You could say I’ve been a bass fan since my first encounter with a largemouth at age 6 or 7. Once summer vacation arrived, our family vacated our apartment in Manhattan, where my parents were college English professors, and headed north.
My brother Tom and I were turned loose upon Adirondack lakes in upstate New York, where we taught ourselves to fish. We enjoyed catching a variety of species, but tossing plugs for largemouth bass inspired both of us to spend our lives studying and pursuing fish.
In the ensuing 60 years, I’ve chased largemouth across 36 states. I’m hardly alone. The most recent angler census points to some 13.5 million adults who pursue this species, making the largemouth one of America’s premier gamefish. And it is the undisputed king of the Micropterus clan, the genus designated for all species of black bass. This group now numbers 17 members, thanks to recent genetic research. The largemouth is by far the largest, with a maximum weight more than 10 pounds greater than the next largest member, the smallmouth bass.
Though largemouths can grow big and are exciting to hook, they’re outdone in those regards by many of their freshwater neighbors and an ocean of gamefish. What really sets the fish apart is its remarkable versatility and adaptation to so many natural and man-made habitats. From their aboriginal home in the marshy haunts of the Southeast, largemouths have found waters to their liking in 49 states, four Canadian provinces, major sections of Mexico and more than 50 countries on four other continents.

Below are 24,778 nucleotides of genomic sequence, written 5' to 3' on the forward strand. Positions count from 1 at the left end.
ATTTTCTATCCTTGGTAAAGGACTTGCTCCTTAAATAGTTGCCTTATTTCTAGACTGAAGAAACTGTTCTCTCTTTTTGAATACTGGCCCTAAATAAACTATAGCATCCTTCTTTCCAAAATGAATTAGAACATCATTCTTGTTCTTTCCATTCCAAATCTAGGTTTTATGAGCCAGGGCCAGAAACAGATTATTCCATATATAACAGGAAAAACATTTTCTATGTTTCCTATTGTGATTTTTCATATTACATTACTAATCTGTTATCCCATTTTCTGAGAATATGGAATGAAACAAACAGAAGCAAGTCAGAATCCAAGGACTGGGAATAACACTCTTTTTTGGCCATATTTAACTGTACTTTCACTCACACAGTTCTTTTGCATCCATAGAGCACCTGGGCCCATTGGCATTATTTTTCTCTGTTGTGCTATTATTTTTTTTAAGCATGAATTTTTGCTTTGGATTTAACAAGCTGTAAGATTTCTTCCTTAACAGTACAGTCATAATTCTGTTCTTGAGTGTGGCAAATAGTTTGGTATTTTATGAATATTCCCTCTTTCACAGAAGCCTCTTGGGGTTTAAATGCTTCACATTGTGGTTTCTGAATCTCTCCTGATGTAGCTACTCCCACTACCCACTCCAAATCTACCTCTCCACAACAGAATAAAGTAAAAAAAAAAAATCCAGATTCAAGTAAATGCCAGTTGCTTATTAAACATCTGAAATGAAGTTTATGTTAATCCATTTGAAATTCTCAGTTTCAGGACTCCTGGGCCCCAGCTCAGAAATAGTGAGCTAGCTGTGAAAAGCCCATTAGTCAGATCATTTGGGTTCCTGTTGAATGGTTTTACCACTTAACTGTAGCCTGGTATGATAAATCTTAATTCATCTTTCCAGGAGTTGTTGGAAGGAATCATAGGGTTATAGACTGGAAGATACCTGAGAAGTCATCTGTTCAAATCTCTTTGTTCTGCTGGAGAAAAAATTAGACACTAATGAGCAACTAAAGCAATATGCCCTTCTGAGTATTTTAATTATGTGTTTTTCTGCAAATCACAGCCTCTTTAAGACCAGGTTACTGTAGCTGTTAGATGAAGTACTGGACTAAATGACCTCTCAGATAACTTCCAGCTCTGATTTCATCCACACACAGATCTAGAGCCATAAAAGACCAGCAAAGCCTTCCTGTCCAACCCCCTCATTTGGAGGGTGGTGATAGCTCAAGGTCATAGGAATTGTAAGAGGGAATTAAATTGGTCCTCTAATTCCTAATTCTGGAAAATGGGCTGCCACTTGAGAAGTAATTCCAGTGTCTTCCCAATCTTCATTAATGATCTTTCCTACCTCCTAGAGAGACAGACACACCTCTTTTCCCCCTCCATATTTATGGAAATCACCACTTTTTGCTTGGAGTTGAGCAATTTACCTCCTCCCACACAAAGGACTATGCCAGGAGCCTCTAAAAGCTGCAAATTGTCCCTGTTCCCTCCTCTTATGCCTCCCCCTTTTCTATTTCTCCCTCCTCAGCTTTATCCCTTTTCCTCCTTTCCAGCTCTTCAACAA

In this country, they thrive in miniature man-made ponds of the prairie and southland, irrigation canals of California, vast natural lakes from Okeechobee in Florida to Lake of the Woods in Ontario, arid desert impoundments, steep-sided reservoirs of the Ozarks and many more. In each, they’ve carved out a niche, consuming whatever fits in their namesake maw. For me, it’s these varied waters that make chasing bass so intriguing.
Few things in fishing are as exciting as firing a pin-point cast to tempting cover and being rewarded by a big boil and a huge mouth engulfing your lure. Newbie anglers may be so startled they neglect to set the hook. In lakes, rivers and ponds, “bassy” cover includes fallen trees, boulders, old stumps, water lilies and the like. But even in less pristine environments, I have fond memories of lunker largemouth that had taken up residence in a shopping cart discarded in an urban pond, and in a massive tractor tire rolled into a water-supply reservoir in California.
Casting to visible targets requires skill and practice, but there’s much more to largemouth fishing. Using one of the latest side-imaging sonar units, I’ve been able to count big bass lined up along the railing of an old bridge in 23 feet of water on a big Texas lake. Deep-water discoveries aren’t new, but with today’s tools we can so clearly see hidden bass habitat and tell whether anyone is home that some call it cheating. But as we’ve so frequently found, locating bass is one thing; getting them to take is something else. Despite their looks, largemouth aren’t eating machines, but rather discerning predators that carefully weigh the risks and rewards of an attack, no matter how tempting the target may look to our eyes.
Check the results of a pro tournament. Top finishers typically collar some impressive fish. But scan down toward the bottom of the scorecard, and you’ll find anglers who have devoted decades to studying this fish and have invested hundreds of thousands of dollars in equipment, only to catch three or four small ones over several days of competition. Largemouth are both simple and complex creatures, which makes pursuing them over a lifetime so rewarding and humbling.